McGregor tells their story with a confidence borne out of his extensive research and guided by his conviction that “we need the spirit of Walter and Marion more now than they ever could have imagined.” Be forewarned, it is a sad tale and the vividness with which he brings his subjects to life makes it all the sadder; they were as energetic, enthusiastic and talented as their opponents in Australia, and later in India, were vindictive and petty. McGregor, like almost all biographers, asserts the importance of his subjects, but the case he makes for the Griffins is convincing, even if it must necessarily be based on what might have been. While it is hard to imagine a second auteur in the Wright studio, the Griffins’ independent work at the time of their fateful departure for Australia makes a powerful case that they would have become major figures had they stayed in America. After winning the competition to design Canberra, Griffin developed his own architectural style with almost supernatural speed, a style related to, but distinct from Wright and the Prairie School. McGregor convincingly argues that by 1913-14, the Griffin office was more advanced than Wright, especially in the area of settlement planning, never Wright’s bailiwick. Of course, these years were Wright’s self-induced personal nadir, and in retrospect we can appreciate the inexhaustibility of his brilliance. It is interesting, though over-simplistic, to wonder whether Griffin’s continued presence in Chicago would have moderated the future direction of American town planning, then a discipline its infancy. Urban planning in the US quickly bifurcated, with few exceptions, into two tendencies: the towers in a park which parodied Le Corbusier’s Ville Radieuse; and the grotesque manifestation of Wright’s Broadacre City as suburban sprawl. The Griffin approach could perhaps have offered a liveable alternative, something like low-rise high density under a canopy of trees, something like what Griffin envisaged for Canberra.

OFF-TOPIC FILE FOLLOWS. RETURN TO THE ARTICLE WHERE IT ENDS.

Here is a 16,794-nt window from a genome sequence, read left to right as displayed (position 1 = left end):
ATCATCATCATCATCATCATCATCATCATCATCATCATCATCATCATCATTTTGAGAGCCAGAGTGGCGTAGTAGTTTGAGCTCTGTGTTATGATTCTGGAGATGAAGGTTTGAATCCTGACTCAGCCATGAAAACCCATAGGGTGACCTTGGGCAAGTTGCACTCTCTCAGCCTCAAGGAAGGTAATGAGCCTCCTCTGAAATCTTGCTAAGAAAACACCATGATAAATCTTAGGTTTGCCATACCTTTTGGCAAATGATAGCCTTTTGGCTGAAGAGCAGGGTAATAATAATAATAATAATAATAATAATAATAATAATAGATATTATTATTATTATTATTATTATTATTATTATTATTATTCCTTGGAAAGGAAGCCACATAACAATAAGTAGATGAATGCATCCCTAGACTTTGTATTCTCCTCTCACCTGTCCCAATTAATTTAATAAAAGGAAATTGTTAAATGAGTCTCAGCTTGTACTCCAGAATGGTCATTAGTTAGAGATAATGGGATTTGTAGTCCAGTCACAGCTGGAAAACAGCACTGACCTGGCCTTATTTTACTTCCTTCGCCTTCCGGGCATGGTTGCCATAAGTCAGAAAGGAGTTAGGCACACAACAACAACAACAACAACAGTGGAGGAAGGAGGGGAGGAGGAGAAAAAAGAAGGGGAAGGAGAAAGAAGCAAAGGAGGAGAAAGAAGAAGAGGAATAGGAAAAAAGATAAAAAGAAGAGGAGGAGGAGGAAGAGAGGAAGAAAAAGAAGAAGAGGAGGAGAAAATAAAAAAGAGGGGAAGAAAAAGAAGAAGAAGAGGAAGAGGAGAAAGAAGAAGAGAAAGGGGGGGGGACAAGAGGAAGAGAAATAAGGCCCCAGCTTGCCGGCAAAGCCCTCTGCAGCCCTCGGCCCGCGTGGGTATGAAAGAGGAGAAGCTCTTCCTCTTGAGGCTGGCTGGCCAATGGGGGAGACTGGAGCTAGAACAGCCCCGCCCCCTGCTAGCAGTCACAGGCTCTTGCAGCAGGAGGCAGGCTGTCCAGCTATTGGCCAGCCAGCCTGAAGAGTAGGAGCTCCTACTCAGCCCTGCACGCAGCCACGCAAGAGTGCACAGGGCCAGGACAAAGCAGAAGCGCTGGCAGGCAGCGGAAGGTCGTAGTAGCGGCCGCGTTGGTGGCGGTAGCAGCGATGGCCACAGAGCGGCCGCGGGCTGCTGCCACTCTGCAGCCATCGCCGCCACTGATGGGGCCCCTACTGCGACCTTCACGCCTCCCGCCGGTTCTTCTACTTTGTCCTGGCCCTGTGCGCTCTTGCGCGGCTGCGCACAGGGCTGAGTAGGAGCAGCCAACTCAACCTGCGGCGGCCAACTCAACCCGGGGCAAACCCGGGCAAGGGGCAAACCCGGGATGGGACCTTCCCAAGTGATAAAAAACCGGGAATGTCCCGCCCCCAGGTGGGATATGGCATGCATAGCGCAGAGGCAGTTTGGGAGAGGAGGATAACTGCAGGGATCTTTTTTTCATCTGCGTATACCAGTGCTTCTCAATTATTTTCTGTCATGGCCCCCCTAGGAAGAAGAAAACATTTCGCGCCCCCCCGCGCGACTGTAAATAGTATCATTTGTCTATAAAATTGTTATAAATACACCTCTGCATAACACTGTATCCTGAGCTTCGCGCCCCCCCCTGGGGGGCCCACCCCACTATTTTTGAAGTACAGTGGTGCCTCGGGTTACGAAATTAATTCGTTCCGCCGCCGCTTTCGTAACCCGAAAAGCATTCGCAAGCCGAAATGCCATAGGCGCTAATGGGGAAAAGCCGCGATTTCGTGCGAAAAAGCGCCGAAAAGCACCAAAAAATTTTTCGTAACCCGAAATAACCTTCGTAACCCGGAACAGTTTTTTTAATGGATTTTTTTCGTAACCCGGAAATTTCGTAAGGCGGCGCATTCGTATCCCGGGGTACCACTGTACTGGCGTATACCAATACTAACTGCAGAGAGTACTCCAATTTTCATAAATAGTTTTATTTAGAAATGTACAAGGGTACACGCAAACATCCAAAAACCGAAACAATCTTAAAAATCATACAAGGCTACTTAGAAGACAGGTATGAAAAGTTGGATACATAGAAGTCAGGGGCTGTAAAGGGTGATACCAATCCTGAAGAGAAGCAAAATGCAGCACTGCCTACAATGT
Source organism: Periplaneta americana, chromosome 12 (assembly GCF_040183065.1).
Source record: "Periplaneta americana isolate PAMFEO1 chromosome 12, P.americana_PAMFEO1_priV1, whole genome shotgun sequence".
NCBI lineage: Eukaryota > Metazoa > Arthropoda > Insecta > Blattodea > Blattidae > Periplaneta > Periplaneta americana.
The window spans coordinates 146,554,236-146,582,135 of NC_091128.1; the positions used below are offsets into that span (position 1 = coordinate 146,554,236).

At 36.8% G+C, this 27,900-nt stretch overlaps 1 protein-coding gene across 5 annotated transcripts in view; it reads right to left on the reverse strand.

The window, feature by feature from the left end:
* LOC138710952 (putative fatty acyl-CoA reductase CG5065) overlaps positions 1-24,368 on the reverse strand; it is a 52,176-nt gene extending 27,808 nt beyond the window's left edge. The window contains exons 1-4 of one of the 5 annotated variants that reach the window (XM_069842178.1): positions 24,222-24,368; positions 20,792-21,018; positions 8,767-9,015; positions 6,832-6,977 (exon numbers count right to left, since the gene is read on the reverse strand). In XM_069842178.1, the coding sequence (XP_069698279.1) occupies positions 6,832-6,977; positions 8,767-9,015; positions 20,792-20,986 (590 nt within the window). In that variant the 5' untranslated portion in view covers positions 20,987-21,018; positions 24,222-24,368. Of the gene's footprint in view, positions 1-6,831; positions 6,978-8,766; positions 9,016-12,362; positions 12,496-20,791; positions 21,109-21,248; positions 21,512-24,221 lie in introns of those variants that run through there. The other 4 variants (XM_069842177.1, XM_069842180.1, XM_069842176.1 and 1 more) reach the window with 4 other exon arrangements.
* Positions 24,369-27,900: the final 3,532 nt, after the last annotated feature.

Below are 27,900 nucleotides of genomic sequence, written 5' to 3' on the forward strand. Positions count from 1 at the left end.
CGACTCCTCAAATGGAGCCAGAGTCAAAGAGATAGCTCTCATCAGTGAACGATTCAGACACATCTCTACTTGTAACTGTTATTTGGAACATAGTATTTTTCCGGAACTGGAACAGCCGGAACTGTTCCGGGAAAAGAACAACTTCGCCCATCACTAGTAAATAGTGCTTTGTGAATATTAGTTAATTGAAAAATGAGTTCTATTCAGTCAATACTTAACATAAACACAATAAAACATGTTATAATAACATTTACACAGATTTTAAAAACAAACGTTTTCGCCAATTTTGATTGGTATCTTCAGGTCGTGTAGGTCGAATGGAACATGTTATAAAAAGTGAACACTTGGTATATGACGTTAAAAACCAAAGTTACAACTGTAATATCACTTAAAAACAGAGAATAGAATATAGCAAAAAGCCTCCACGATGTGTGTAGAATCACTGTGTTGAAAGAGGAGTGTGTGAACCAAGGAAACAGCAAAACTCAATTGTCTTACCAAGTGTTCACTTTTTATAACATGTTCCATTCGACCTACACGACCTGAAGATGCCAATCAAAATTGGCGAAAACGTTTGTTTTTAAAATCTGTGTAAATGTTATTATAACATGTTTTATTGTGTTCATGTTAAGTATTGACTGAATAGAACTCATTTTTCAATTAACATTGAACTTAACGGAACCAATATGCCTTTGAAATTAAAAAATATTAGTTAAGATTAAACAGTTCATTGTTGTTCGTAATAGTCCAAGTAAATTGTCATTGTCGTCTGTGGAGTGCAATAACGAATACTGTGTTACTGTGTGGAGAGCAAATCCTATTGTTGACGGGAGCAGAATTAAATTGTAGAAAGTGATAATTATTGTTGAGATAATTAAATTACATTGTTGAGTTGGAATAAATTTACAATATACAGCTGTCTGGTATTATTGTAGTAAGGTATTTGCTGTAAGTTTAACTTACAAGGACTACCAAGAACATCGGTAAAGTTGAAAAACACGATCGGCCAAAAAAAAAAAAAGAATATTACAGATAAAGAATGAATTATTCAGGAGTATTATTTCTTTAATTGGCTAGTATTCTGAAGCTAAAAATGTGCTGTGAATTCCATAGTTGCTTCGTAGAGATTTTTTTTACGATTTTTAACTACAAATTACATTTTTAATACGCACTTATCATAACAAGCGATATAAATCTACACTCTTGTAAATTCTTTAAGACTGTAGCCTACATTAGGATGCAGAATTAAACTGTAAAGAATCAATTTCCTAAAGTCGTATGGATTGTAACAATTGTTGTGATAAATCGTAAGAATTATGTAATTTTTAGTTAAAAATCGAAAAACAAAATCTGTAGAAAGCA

As the capital of what Walter regarded as a utopian new new world, Canberra was too great a prize to ignore and after winning the international competition for the city’s design, Griffin decided to light out for Australia, the first foreign architect to suffer the tender mercies of what would become an Australian tradition of mismanaging the aftermath of major architectural competitions. The Australian Government conveniently exempted itself from actually working with the winning architect and, like a child with a glue stick discovering the art of collage, gave itself the right to freely combine elements of any of the awarded schemes. The telegram informing Griffin of his victory redefines “perfunctory”:
Your design awarded first premium.
Minister Home Affairs
Within weeks, the bureaucrats in Melbourne, Sir Humphrey Applebeys of the young Australian Federation, were overseeing the bastardization of Griffin’s plan. After his written overtures were ignored, Griffin could wait no longer and boarded a ship for the Antipodes. His first trip to Australia was a struggle, but went surprisingly well. The new Liberal government was more disposed to maintaining the integrity of his design, and Griffin was put in charge of realizing his vision. Though persistently undermined, he lasted in the position of Federal Capital Director of Design and Construction until the end of 1920 when his contract was terminated in favor of implementing Canberra by committee. Griffin was of course offered a place on the committee; like Utzon he was not fired, his situation was simply made intolerable.
The Griffins lived in Australia, first in Melbourne and then in Sydney, until they left for India in the mid-1930s. This period was perhaps the most interesting and productive as the Griffins took on some juicy commissions, many for clients who were also outsiders or immigrants. McGregor does not make a point of it, but there are fascinating differences between their Melbourne and Sydney projects which, at least to my eye, predict the divergent architectural cultures of the two cities today. Much of Griffin’s work in Melbourne was in the central city. Projects such as Newman College and the crystaline Capitol Theatre expanded upon Louis Sullivan’s dedication to devising a new ornamentation for a new world. Like Chicago, Melbourne is a flat river city which relies on architecture for its enlivenment. A preoccupation with the design of surfaces and skins characterizes Melbourne’s vibrant architecture to this day, and can be seen with bells on in recent projects such as Federation Square.